Cupcakes & Conversation with Christopher Hinton-Lewis, The Royal New Zealand Ballet
Today the Royal New Zealand Ballet will announce that Chris is retiring after the UK season so will not be returning to New Zealand with the company.
What motivates you at 8am on a Monday morning?
I’m terrible at getting up in the morning. I’m definitely not a morning person. Luckily my flat is 5mins away from work.
It all started because of my sister. I used to wait in the car while she did ballet, which as an eight year old is not easy I can tell you. So after many weeks of sitting in the car, I asked my mum if I could join in. She was a bit surprised but she took me along and my first class was in a pair of jeans and a t-shirt. It just went from there.
What is your daily routine at the moment?
At the moment it starts at 9am with 30mins of Pilates before an hour and a half of class. Then we rehearse till 5:30pm for the up and coming tour of the UK and France. Depending on the day I’ll either go for a run or head off to Wing Tsun, which is a form of martial arts.
What do you eat during the course of a typical working day?
Weetabix and juice for breakfast and I’ll pick up a flat white on the way to work – the coffee over here is really good. Sometimes I’ll have a Berocca in my water bottle during class followed by an apple after class if I’m hungry. I head home for lunch, as my flat is a 5min walk from work, and have a couple of sandwiches and a biscuit or two. For dinner maybe some pasta or chicken with salad or my favourite, enchiladas. This of course is followed by a couple cups of tea. You can’t beat a good cuppa.
What would surprise people about you?
Not much. What you see is what you get.
The people around me. My parents are very supportive and have encouraged me all the way. Even when you’re having a bad patch they are always there with encouragement. My first dance teacher was also a great help. She would take me to watch productions of BRB and other companies that were performing at the Birmingham Hippodrome.
How would someone else describe you?
Ok, they my say nice bloke, but bloody hard to understand with that brummie accent. Then I would say I’m not a brummie, I’m from Wolverhampton.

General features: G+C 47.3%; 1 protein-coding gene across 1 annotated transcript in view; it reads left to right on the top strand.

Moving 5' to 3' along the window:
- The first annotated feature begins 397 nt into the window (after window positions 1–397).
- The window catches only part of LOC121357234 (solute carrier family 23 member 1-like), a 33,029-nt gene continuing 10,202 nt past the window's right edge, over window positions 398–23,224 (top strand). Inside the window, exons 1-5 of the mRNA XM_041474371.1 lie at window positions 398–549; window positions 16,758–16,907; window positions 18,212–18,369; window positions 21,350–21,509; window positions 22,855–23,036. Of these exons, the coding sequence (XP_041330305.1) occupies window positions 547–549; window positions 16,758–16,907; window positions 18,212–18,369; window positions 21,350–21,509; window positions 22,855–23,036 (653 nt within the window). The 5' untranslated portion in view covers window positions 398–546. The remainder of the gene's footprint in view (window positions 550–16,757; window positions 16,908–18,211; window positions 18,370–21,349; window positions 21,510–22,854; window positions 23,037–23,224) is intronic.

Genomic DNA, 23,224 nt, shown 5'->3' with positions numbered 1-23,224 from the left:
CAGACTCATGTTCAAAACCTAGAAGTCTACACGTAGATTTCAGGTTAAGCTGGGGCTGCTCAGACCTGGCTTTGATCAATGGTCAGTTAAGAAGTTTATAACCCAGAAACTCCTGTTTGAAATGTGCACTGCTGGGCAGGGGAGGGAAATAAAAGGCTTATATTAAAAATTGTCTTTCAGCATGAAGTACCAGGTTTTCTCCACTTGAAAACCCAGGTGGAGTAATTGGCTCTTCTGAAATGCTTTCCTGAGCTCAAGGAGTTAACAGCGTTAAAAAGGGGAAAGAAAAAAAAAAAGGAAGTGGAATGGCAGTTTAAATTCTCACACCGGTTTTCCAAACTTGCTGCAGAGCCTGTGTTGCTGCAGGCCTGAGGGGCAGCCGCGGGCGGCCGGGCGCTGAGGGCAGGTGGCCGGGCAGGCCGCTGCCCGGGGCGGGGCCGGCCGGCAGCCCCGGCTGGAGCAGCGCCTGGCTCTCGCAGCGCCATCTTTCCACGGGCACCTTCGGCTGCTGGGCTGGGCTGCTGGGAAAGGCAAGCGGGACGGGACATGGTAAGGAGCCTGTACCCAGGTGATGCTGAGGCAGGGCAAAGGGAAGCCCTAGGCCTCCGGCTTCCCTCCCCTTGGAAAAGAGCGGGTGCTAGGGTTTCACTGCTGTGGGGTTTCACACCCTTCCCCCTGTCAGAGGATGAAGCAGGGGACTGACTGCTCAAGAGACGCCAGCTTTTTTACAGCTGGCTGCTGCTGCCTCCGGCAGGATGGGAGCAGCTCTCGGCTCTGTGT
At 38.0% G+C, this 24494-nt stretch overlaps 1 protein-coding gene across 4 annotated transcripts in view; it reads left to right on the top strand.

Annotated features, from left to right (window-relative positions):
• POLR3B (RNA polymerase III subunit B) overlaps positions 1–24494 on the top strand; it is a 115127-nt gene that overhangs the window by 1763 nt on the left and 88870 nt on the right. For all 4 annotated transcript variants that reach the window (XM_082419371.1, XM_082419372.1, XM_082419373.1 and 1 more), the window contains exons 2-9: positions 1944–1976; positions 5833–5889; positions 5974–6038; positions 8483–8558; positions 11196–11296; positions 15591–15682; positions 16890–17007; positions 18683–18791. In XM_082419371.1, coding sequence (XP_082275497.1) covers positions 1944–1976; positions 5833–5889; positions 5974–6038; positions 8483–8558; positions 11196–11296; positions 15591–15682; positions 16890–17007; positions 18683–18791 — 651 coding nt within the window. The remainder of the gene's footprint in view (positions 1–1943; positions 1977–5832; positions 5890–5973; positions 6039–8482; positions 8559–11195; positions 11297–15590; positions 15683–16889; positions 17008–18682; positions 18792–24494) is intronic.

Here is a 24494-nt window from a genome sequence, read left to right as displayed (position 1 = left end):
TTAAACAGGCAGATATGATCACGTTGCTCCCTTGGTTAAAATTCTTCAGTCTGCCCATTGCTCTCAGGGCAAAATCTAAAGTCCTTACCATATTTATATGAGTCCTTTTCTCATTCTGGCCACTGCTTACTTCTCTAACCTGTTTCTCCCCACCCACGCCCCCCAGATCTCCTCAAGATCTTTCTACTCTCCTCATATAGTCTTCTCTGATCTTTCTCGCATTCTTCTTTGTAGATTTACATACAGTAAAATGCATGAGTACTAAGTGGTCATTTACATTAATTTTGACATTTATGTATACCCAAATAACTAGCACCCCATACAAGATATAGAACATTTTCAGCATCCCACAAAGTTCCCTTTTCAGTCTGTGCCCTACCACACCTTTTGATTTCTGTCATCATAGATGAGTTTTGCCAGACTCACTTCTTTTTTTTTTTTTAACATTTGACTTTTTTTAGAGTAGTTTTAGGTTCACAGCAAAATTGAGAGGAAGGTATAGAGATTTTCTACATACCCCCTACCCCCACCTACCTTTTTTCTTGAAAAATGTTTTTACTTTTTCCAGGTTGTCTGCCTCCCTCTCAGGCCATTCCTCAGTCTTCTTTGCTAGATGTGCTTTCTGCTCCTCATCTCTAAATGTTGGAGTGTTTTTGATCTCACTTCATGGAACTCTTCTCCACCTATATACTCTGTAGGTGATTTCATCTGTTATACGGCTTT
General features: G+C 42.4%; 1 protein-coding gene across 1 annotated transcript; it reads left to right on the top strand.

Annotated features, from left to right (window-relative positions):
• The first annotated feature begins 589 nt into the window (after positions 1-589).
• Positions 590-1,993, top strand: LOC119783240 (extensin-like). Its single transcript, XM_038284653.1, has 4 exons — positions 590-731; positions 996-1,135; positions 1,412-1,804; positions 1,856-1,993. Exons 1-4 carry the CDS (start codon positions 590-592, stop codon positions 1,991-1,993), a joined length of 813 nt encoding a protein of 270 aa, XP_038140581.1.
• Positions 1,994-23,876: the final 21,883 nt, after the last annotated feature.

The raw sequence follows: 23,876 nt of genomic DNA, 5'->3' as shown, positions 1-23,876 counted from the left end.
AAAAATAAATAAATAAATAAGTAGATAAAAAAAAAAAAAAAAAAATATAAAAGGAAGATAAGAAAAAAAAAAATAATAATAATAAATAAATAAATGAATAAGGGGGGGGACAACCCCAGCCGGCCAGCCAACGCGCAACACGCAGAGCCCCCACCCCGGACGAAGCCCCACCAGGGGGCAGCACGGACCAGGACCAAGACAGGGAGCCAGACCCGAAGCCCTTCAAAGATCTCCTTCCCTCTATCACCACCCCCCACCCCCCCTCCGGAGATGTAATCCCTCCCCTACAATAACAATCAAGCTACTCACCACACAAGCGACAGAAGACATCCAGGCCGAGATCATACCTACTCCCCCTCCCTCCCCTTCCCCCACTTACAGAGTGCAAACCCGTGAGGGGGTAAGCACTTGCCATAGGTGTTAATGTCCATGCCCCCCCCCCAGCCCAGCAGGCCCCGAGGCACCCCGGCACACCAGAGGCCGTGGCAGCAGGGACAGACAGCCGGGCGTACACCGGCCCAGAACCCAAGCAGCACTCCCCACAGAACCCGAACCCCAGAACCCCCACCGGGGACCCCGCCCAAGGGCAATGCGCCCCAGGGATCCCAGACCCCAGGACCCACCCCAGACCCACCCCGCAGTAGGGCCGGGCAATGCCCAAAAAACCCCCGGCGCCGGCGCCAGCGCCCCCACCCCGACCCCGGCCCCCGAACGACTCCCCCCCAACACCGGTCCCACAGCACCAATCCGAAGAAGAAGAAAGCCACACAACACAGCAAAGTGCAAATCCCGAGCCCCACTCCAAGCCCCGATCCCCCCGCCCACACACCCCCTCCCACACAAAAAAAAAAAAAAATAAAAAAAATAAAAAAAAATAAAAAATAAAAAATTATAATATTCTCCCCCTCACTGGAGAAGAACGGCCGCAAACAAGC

What is your best piece of advice?
Enjoy whatever you do, and if there is something that you want to achieve then go ahead and give it your best shot. You never know until you try.
Which role has tested you the most & how?
Every role has its challenges, in some way or another. The role of Hamlet was a big test because it was a role that was created on me, but also it’s such a famous role, and if you get it wrong by God you’ll read about it from the critics. Also performing and trying different styles of dance that take you out of your comfort zone. It’s good to push yourself, even though it might not be easy; the reward for achieving your goal can be more rewarding.
A phrase I use far too often is….
I don’t think I have one to be honest.
Who would play you in the film of your life?
Probably someone a bit clumsy, a little funny and with a warm heart, maybe someone like Owen Wilson.
What is your favourite quote?
I’m sorry I don’t have one.
What’s on your iPod?
At the moment there’s a wide variety of music from classical to the likes of the Kings of Leon, to the sound track of The Boat that Rocked to comedy pod casts. I have tracks that I like to listen to just before I do a show either to motivate or just put me in a particular frame of mind. For example I would listen to The Rolling Stones, Paint it Black just before going on stage when performing Dracula because the words just helped to focus my mind on the character and who he was.
What makes you a good dance partner?
I was once told that the best compliment you can get as a partner is, “I’m sorry I never noticed you as the girl looked so beautiful and at ease.” So that’s what I aim for.
Do you have a secret skill which no one knows about?
Well I can hang doors, help put new kitchens in, lay floorboards and I can bake a little. My parents believed in teaching me and my sister some skills from their jobs, so when we were old enough my dad took us to the building sites and taught us a bit of carpentry and mum taught us how to bake.
Describe yourself in 3 words.
Hardworking, generous and fun.
You moved to dance with the Royal New Zealand Ballet in 2010 to fulfil a schoolboy dream to live down under. Has life in New Zealand lived up to expectations and what have you gained from the experience of living and dancing there?
Yeah this was something I always wanted to do since I was 15-16 years old and I decided that if I didn’t do it now then I probably never would. I’ve had a great time here and have enjoyed every moment. Things here are very laid back and no one is in a big hurry which is such a nice change from the hustle and bustle of the UK. It’s personally given me time to think and see the bigger picture. From a dancing point of view it’s been good to learn new works, and to challenge myself with a wide variety of work from different choreographers. It’s also been great to feed off different dancers and to see what other people look for and get from dance.
What or who did you miss most from the UK?
I missed my girlfriend, Martha Leebolt, very much. Especially as I haven’t been there to see all the great things that she’s accomplished this year, such as winning a critics award.
What’s next, post – retirement?
I wouldn’t say retirement as I’m only 32. To be honest I don’t know. Let’s roll the dice and see what happens. I would love to stay in dance or the theatre business somehow but we’ll see what happens. I might go into something totally different. Who knows….
Watch a video clip from NZTV